Published on March 20, 2014
B Y M I S S WA L L I S POETRY TERMS
ALLITERATION • Definition: the repetition of consonant sounds at the beginning of words
ASSONANCE & CONSONANCE • Definitions: • Assonance: repetition of vowel sounds in words near one another Example: It seems I keep seeing memes! • Consonance: repetition of consonant sounds at the end of words near one another Example: The dove moved above the waves.
RHYME: END RHYME • Definition: End rhyme is the most common form of rhyme. The rhyming words end each line. Example: It runs through the reeds And away it proceeds, Through meadow and glade, In sun and in shade.
RHYME: INTERNAL RHYME • Definition: a rhyme involving a word in the middle of a line and another at the end of the line or in the middle of the next Example: “Once upon a midnight dreary, while I pondered, weak and weary, Over many a quaint and curious volume of forgotten lore, While I nodded, nearly napping, suddenly there came a tapping, As of someone gently rapping, rapping at my chamber door. “ (“The Raven” by Edgar Allan Poe)
ENJAMBMENT • Definition: The continuation of a phrase/sentence beyond the end of a line of verse Example: “A thing of beauty is a joy forever: Its loveliness increases; it will never Pass into nothingness but still will keep A bower quiet for us, and asleep Full of sweet dreams, and health, and quiet breathing.” (“Endymion” by John Keats)
FOOT • Definition: The metrical unit by which a line of poetry is measured. • Iambic foot: the more popular foot used in poetry. This is one unstressed syllable followed by one stressed syllable such as in the word “away.” • Trochaic foot: the less common foot found in poetry. One stressed syllable followed by one unstressed foot such as in the word “lovely.”
METER • Definition: When a rhythmic pattern of stresses recurs in a poem • Metrical patterns are determined by the type and number of feet in a line of verse.
HYPERBOLE (NOT HYPER BOWL) • Definition: an exaggeration or overstatement
IMAGERY • Definition: an appeal to the senses (you can see it, hear it, feel it, taste it, smell it) Example: This is an excerpt from “Preludes,” an imagery poem by T. S. Eliot. You can almost see and hear the horse steaming and stamping and smell the steaks: The winter evening settles down With smell of steaks in passageways. Six o'clock. The burnt-out ends of smoky days. And now a gusty shower wraps The grimy scraps Of withered leaves about your feet And newspapers from vacant lots; The showers beat On broken blinds and chimney-pots, And at the corner of the street A lonely cab-horse steams and stamps. And then the lighting of the lamps.
METAPHOR • Definition: Metaphor A metaphor is a figure of speech that makes a comparison between two unlike things, without using the word like or as.
SIMILE • Definition: a figurative comparison using like or as
ONOMATOPOEIA • Definition: the use of a word that resembles the sound it denotes.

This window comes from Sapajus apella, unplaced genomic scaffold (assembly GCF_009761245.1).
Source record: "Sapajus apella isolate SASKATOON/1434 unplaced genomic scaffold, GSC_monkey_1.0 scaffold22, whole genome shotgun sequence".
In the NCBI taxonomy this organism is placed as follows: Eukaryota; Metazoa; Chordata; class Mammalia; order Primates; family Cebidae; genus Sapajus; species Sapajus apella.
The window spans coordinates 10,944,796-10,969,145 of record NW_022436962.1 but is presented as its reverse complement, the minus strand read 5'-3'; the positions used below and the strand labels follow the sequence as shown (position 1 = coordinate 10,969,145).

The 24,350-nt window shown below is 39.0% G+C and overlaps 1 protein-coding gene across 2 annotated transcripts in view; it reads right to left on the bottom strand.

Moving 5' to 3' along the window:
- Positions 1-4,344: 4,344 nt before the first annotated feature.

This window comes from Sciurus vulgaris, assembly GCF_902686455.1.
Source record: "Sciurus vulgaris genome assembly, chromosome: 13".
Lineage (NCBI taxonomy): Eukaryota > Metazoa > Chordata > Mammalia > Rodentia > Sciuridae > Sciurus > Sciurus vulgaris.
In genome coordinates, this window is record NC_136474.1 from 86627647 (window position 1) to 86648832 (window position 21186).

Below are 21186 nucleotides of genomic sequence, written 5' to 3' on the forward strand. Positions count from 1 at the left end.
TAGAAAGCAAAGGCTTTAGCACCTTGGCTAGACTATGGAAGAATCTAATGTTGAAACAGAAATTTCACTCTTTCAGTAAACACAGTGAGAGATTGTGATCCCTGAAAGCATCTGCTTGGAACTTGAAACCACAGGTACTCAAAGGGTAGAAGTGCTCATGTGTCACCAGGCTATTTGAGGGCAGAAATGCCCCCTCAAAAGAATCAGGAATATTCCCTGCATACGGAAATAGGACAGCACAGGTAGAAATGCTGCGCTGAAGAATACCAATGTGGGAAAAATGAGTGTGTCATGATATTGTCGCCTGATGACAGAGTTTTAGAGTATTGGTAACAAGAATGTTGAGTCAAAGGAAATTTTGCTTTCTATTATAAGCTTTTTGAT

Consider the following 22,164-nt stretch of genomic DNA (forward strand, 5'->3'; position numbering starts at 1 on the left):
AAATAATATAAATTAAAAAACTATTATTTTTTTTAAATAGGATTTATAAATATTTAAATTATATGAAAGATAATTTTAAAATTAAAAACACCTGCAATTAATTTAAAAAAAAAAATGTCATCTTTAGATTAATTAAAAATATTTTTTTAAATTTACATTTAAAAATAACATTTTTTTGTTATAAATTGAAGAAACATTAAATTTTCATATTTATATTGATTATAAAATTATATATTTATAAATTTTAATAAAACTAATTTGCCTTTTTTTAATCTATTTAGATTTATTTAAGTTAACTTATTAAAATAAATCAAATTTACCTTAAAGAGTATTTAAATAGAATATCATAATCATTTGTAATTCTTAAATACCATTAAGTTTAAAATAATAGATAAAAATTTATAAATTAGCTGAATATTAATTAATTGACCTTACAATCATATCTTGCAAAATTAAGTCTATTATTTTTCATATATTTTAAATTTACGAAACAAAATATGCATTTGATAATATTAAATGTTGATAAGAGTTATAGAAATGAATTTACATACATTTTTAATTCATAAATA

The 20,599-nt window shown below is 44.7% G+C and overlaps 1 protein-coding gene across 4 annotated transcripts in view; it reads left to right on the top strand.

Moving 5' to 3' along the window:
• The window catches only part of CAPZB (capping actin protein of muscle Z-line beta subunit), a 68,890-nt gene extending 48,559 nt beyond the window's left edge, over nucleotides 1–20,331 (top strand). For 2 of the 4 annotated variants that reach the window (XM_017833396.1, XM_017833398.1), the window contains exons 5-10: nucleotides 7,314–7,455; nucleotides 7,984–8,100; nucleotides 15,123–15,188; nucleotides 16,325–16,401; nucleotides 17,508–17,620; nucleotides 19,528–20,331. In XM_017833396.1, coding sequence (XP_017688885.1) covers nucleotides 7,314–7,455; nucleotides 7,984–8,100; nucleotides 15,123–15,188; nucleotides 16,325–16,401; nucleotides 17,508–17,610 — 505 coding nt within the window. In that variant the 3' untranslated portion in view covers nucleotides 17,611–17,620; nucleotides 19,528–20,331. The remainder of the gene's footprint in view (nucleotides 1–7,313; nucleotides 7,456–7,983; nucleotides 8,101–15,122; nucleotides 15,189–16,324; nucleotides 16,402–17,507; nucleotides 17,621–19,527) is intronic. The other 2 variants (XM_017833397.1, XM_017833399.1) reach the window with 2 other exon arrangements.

PERSONIFICATION • Definition: giving human qualities to animals or inanimate objects
STANZA • Definition: In poetry, stanza refers to a grouping of lines, set off by a space, that usually has a set pattern of meter and rhyme. (A “paragraph” of poetry) • Two line stanza: couplet • Three line stanza: tercet • Four line stanza: quatrain • Five line stanza: cinquain/quintain/quintet • Six line stanza: sextet/sixain/hexastich/sestet • Seven line stanza: septet • Eight line stanza: octave/octet
KINDS OF POETRY: CONCRETE • Concrete Poem: the poem looks like its subject Example:
KINDS OF POETRY: DIAMANTE • Definition: a single unrhymed and untitled stanza with a visual structure shaped like a diamond
KINDS OF POETRY • Ballad: A form of narrative poetry(tells a story) • Blank Verse: unrhymed iambic pentameter • Epic: A long narrative poem, told in a formal, elevated style, that focuses on a serious subject and chronicles heroic deeds and events important to a culture or nation. • Free Verse: poetry that is written without proper rules about form, rhyme, rhythm, and meter.
KINDS OF POETRY • Lyric poetry: A type of brief poem that expresses the personal emotions and thoughts of a single speaker (Other kinds of poetry can come in lyrical form. For example, a lyrical haiku, a lyrical ode, a lyrical elegy, etc…) Elegy: A mournful, contemplative lyric poem written to commemorate someone who is dead Ode: A lyrical poem that addresses a particular subject
KINDS OF POETRY: HAIKU • Definition: A Japanese form of poetry written in three lines with the syllables 5-7-5.
LIMERICK • Definition: a humorous, frequently bawdy, verse of three long and two short lines rhyming aabba
SONNET • Definition: A fixed form of lyric poetry that consists of fourteen lines, usually written in iambic pentameter. • Italian Sonnet • abba abba (the remaining six lines are flexible c,d,e) • Shakespearean (or English) sonnet • abab cdcd efef gg
NOT ALL POETRY IS DIFFICULT!
…AND IT’S NOT ALL EMO EITHER!
IT CAN BE WITTY!
SO DON’T JUDGE!
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